Standards of Evidence
Evidence: Something that furnishes proof or tends to furnish proof
Confusion exists around the term “evidence-based programs” because of multiple definitions in various program registries and misunderstandings by many of what is minimally required to provide sufficient proof that a program is effective. Blueprints for Healthy Youth Development has created an Evidence Continuum graphic to provide clarification as to the level of evidence required to be called an evidence-based program.
Evidence in support of the effectiveness of a program, practice, or policy falls on a continuum ranging from very low to very high levels of confidence. The more rigorous the research design of evaluations and the greater the number of positive evaluations, the greater confidence users can have that the intervention will reach its goal of helping youth.
Evidence with the lowest level of confidence is “opinion informed.” This includes information such as anecdotes, testimonials, and personal experiences obtained from a few individuals. A satisfaction survey is only a step above, as it still involves opinions of a program, even if based on a larger sample. This type of evidence, while useful in developing a program in the early stages, fails to examine targeted youth outcomes in a systematic way. It does not provide any real “proof” of effectiveness and ranks “very low” on the confidence continuum.
Research-informed studies rely on more than testimonial or professional insight by gathering data on youth outcomes from surveys, agency records, or other sources. They provide some evidence of effectiveness, but the level of confidence is “low.” The basic problem is that they do not isolate the impact of the program from other possible influences on targeted youth outcomes.
Correlational studies can reveal if a relationship exists between a program and a desired outcome (i.e., a positive relationship, a negative relationship or no relationship). However, demonstrating that a relationship exists does not prove that one variable caused the other. For example, a correlational study might show that being in a community-based treatment program was related to lower recidivism rates than being in a state correctional program, but this finding does not prove that the lower recidivism rate was due to being in the community program. The judge may be sentencing more serious offenders to the correctional program; those in the community program may have come from slightly better homes or schools or more positive peer groups, all of which could explain the difference in recidivism. Correlational studies cannot show that it was the program that actually caused the difference in observed outcome.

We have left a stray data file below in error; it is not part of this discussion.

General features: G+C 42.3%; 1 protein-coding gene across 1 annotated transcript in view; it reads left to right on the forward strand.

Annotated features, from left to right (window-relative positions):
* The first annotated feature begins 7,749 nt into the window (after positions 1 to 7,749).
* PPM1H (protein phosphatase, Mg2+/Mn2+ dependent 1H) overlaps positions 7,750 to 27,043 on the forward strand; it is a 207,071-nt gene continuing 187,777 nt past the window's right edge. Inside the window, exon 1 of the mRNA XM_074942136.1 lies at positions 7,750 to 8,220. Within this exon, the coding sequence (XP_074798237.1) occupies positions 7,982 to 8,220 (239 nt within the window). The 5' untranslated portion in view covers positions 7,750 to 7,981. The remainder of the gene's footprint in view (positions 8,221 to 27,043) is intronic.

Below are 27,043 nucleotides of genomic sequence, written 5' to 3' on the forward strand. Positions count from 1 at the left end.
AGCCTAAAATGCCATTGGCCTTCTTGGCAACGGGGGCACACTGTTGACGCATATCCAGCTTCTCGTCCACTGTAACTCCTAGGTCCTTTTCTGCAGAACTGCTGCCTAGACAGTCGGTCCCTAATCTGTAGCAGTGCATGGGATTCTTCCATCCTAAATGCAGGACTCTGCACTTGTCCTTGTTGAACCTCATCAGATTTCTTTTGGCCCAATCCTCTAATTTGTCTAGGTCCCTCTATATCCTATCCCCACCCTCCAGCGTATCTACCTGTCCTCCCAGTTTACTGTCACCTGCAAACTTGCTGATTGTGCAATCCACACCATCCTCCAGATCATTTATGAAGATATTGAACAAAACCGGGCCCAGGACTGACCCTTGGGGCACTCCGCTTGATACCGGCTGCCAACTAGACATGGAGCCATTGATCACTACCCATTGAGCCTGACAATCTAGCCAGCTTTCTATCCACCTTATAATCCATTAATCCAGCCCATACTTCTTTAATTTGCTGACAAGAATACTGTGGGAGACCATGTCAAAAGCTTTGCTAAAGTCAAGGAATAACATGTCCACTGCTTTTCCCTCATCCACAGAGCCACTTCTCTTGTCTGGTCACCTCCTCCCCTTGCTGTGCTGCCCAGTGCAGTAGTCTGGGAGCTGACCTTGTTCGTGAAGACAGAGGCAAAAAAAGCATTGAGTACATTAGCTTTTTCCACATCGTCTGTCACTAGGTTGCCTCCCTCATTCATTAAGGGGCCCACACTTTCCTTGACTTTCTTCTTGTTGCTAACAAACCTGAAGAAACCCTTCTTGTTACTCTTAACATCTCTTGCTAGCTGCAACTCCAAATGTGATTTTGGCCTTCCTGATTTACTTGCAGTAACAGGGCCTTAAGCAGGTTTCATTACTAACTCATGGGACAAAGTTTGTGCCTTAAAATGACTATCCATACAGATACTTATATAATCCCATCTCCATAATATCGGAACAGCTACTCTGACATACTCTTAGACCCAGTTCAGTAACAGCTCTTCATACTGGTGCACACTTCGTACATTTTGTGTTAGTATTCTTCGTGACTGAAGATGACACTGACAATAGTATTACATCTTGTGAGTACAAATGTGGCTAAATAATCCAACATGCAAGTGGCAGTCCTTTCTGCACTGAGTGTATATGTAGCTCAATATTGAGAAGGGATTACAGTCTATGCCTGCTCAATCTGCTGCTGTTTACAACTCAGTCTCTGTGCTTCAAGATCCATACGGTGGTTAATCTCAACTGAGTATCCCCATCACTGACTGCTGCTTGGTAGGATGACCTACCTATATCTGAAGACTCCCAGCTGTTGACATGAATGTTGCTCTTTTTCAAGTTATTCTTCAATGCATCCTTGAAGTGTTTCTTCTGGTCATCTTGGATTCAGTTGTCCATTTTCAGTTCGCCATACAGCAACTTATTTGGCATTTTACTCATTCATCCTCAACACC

Other research-informed studies provide evidence of effectiveness by collecting survey data from program participants at posttest only or pretest and posttest. Because a control or comparison group is lacking, it is not clear that the program caused posttest outcomes or changes from pretest to posttest. Changes may well have occurred among similar subjects not going through the program. In other words, we cannot attribute the outcomes to the program, as the outcomes may have been produced by other factors.’
Thus, research-informed studies lack an appropriate comparison group and evidence of a causal effect. These studies provide some preliminary support for a program that can help justify more rigorous experimental evaluation, but they rate low on the confidence continuum.
Experimental and Experimentally Proven (Evidence-Based Programs)
At the higher end of the continuum are “experimental” and “experimentally proven” studies. These comprise what is commonly referred to as “evidence-based programs (EBPs).” Virtually all web-based registries of EBPs require experimental evidence for certification as an EBP. All experimental studies use designs that involve comparison or control groups. If participants receiving the program have better outcomes than those in the comparison or control groups, that is, those not receiving the program, the program likely is having the intended effect (i.e, is the cause of this effect). However, levels of confidence and evidence of effectiveness attributed to experimental studies can vary from moderate to very high.
At the moderate range of confidence are a set of designs that are commonly called quasi-experimental designs (QEDs). The three identified on the graph are the most frequently utilized of this type of design. These designs all lack the element of random assignment that characterize randomized control trials (RCTs) and the certainty that the intervention and control groups are identical at the start of the study. Comparison groups may be matched on measured characteristics at the start of an evaluation study but may nonetheless differ on unmeasured characteristics.